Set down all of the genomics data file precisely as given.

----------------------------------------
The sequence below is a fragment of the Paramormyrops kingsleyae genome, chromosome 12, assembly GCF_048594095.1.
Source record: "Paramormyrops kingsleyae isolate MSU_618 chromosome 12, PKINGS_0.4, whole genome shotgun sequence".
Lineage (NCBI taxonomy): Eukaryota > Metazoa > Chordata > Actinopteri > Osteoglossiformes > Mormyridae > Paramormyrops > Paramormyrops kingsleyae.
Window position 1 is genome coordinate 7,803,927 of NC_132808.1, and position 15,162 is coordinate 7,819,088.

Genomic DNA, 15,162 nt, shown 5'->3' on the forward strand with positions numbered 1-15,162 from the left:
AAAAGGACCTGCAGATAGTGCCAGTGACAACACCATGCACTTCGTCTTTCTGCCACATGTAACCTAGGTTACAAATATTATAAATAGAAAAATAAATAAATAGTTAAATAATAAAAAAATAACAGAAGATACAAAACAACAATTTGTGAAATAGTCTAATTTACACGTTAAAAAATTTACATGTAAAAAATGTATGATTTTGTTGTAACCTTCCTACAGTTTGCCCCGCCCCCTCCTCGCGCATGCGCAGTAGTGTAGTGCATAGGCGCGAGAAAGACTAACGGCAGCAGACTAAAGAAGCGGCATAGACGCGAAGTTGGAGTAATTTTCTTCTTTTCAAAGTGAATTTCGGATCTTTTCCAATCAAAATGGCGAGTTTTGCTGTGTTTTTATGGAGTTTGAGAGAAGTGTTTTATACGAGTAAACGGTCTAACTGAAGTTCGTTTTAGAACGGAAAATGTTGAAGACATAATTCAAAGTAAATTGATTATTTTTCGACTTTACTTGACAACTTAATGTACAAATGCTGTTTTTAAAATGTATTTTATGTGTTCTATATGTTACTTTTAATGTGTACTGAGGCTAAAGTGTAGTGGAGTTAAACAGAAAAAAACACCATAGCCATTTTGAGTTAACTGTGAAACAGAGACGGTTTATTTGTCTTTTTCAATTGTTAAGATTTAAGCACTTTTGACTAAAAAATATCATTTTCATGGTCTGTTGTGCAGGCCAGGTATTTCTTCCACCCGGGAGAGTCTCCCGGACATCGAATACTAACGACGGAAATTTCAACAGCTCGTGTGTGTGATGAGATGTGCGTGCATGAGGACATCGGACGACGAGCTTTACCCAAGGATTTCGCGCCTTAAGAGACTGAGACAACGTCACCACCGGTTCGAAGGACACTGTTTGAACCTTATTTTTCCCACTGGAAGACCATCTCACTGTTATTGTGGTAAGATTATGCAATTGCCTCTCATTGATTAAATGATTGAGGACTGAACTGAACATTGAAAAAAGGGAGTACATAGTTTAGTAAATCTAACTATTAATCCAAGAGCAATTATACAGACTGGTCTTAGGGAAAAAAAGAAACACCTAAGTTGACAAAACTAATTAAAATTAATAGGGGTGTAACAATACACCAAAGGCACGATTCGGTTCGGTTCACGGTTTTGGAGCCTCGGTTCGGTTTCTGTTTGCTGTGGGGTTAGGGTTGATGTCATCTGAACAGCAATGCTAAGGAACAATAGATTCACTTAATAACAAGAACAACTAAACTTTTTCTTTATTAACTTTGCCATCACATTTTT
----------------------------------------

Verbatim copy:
The sequence below is a fragment of the Paramormyrops kingsleyae genome, chromosome 12, assembly GCF_048594095.1.
Source record: "Paramormyrops kingsleyae isolate MSU_618 chromosome 12, PKINGS_0.4, whole genome shotgun sequence".
Lineage (NCBI taxonomy): Eukaryota > Metazoa > Chordata > Actinopteri > Osteoglossiformes > Mormyridae > Paramormyrops > Paramormyrops kingsleyae.
Window position 1 is genome coordinate 7,803,927 of NC_132808.1, and position 15,162 is coordinate 7,819,088.

Genomic DNA, 15,162 nt, shown 5'->3' on the forward strand with positions numbered 1-15,162 from the left:
AAAAGGACCTGCAGATAGTGCCAGTGACAACACCATGCACTTCGTCTTTCTGCCACATGTAACCTAGGTTACAAATATTATAAATAGAAAAATAAATAAATAGTTAAATAATAAAAAAATAACAGAAGATACAAAACAACAATTTGTGAAATAGTCTAATTTACACGTTAAAAAATTTACATGTAAAAAATGTATGATTTTGTTGTAACCTTCCTACAGTTTGCCCCGCCCCCTCCTCGCGCATGCGCAGTAGTGTAGTGCATAGGCGCGAGAAAGACTAACGGCAGCAGACTAAAGAAGCGGCATAGACGCGAAGTTGGAGTAATTTTCTTCTTTTCAAAGTGAATTTCGGATCTTTTCCAATCAAAATGGCGAGTTTTGCTGTGTTTTTATGGAGTTTGAGAGAAGTGTTTTATACGAGTAAACGGTCTAACTGAAGTTCGTTTTAGAACGGAAAATGTTGAAGACATAATTCAAAGTAAATTGATTATTTTTCGACTTTACTTGACAACTTAATGTACAAATGCTGTTTTTAAAATGTATTTTATGTGTTCTATATGTTACTTTTAATGTGTACTGAGGCTAAAGTGTAGTGGAGTTAAACAGAAAAAAACACCATAGCCATTTTGAGTTAACTGTGAAACAGAGACGGTTTATTTGTCTTTTTCAATTGTTAAGATTTAAGCACTTTTGACTAAAAAATATCATTTTCATGGTCTGTTGTGCAGGCCAGGTATTTCTTCCACCCGGGAGAGTCTCCCGGACATCGAATACTAACGACGGAAATTTCAACAGCTCGTGTGTGTGATGAGATGTGCGTGCATGAGGACATCGGACGACGAGCTTTACCCAAGGATTTCGCGCCTTAAGAGACTGAGACAACGTCACCACCGGTTCGAAGGACACTGTTTGAACCTTATTTTTCCCACTGGAAGACCATCTCACTGTTATTGTGGTAAGATTATGCAATTGCCTCTCATTGATTAAATGATTGAGGACTGAACTGAACATTGAAAAAAGGGAGTACATAGTTTAGTAAATCTAACTATTAATCCAAGAGCAATTATACAGACTGGTCTTAGGGAAAAAAAGAAACACCTAAGTTGACAAAACTAATTAAAATTAATAGGGGTGTAACAATACACCAAAGGCACGATTCGGTTCGGTTCACGGTTTTGGAGCCTCGGTTCGGTTTCTGTTTGCTGTGGGGTTAGGGTTGATGTCATCTGAACAGCAATGCTAAGGAACAATAGATTCACTTAATAACAAGAACAACTAAACTTTTTCTTTATTAACTTTGCCATCACATTTTT